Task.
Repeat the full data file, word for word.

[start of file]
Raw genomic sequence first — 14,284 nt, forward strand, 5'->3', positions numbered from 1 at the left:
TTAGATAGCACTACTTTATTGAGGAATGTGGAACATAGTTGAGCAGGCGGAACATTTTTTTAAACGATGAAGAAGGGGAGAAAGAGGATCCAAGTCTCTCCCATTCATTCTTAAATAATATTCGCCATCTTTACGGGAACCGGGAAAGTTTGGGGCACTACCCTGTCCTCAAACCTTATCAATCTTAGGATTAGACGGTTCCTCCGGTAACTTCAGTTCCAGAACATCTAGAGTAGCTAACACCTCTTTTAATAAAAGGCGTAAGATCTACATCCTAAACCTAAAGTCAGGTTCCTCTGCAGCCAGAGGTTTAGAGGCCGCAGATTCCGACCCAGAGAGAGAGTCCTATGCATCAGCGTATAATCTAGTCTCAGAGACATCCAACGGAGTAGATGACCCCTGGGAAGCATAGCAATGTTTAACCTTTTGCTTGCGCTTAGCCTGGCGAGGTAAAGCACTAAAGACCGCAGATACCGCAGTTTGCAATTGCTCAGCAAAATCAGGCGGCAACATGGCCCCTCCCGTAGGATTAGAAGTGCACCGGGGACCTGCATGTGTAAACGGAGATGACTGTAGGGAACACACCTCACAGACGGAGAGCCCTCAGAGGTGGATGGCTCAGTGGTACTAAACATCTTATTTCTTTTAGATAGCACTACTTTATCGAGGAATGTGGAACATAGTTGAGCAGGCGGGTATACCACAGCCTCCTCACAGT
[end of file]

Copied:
Raw genomic sequence first — 14,284 nt, forward strand, 5'->3', positions numbered from 1 at the left:
TTAGATAGCACTACTTTATTGAGGAATGTGGAACATAGTTGAGCAGGCGGAACATTTTTTTAAACGATGAAGAAGGGGAGAAAGAGGATCCAAGTCTCTCCCATTCATTCTTAAATAATATTCGCCATCTTTACGGGAACCGGGAAAGTTTGGGGCACTACCCTGTCCTCAAACCTTATCAATCTTAGGATTAGACGGTTCCTCCGGTAACTTCAGTTCCAGAACATCTAGAGTAGCTAACACCTCTTTTAATAAAAGGCGTAAGATCTACATCCTAAACCTAAAGTCAGGTTCCTCTGCAGCCAGAGGTTTAGAGGCCGCAGATTCCGACCCAGAGAGAGAGTCCTATGCATCAGCGTATAATCTAGTCTCAGAGACATCCAACGGAGTAGATGACCCCTGGGAAGCATAGCAATGTTTAACCTTTTGCTTGCGCTTAGCCTGGCGAGGTAAAGCACTAAAGACCGCAGATACCGCAGTTTGCAATTGCTCAGCAAAATCAGGCGGCAACATGGCCCCTCCCGTAGGATTAGAAGTGCACCGGGGACCTGCATGTGTAAACGGAGATGACTGTAGGGAACACACCTCACAGACGGAGAGCCCTCAGAGGTGGATGGCTCAGTGGTACTAAACATCTTATTTCTTTTAGATAGCACTACTTTATCGAGGAATGTGGAACATAGTTGAGCAGGCGGGTATACCACAGCCTCCTCACAGT